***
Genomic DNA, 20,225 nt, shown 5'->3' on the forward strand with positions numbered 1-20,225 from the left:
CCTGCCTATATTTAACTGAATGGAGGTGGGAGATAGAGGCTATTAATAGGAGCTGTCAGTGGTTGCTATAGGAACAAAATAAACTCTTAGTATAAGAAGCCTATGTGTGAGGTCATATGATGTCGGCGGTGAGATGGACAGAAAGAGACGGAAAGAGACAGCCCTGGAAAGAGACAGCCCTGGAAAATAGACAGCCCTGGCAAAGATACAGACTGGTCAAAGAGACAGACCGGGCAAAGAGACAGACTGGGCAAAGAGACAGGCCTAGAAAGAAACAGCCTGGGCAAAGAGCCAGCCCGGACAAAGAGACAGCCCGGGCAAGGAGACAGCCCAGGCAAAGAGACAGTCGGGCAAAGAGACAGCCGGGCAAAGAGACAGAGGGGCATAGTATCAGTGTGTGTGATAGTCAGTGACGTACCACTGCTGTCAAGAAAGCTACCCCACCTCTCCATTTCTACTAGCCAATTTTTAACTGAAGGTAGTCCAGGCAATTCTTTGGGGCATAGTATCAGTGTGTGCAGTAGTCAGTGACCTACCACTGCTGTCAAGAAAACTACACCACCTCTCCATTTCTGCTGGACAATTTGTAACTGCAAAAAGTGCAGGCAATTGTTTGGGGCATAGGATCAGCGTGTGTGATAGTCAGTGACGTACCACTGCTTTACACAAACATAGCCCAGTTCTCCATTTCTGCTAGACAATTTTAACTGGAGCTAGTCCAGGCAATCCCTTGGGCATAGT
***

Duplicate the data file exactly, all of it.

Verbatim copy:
Genomic DNA, 20,225 nt, shown 5'->3' on the forward strand with positions numbered 1-20,225 from the left:
CCTGCCTATATTTAACTGAATGGAGGTGGGAGATAGAGGCTATTAATAGGAGCTGTCAGTGGTTGCTATAGGAACAAAATAAACTCTTAGTATAAGAAGCCTATGTGTGAGGTCATATGATGTCGGCGGTGAGATGGACAGAAAGAGACGGAAAGAGACAGCCCTGGAAAGAGACAGCCCTGGAAAATAGACAGCCCTGGCAAAGATACAGACTGGTCAAAGAGACAGACCGGGCAAAGAGACAGACTGGGCAAAGAGACAGGCCTAGAAAGAAACAGCCTGGGCAAAGAGCCAGCCCGGACAAAGAGACAGCCCGGGCAAGGAGACAGCCCAGGCAAAGAGACAGTCGGGCAAAGAGACAGCCGGGCAAAGAGACAGAGGGGCATAGTATCAGTGTGTGTGATAGTCAGTGACGTACCACTGCTGTCAAGAAAGCTACCCCACCTCTCCATTTCTACTAGCCAATTTTTAACTGAAGGTAGTCCAGGCAATTCTTTGGGGCATAGTATCAGTGTGTGCAGTAGTCAGTGACCTACCACTGCTGTCAAGAAAACTACACCACCTCTCCATTTCTGCTGGACAATTTGTAACTGCAAAAAGTGCAGGCAATTGTTTGGGGCATAGGATCAGCGTGTGTGATAGTCAGTGACGTACCACTGCTTTACACAAACATAGCCCAGTTCTCCATTTCTGCTAGACAATTTTAACTGGAGCTAGTCCAGGCAATCCCTTGGGCATAGT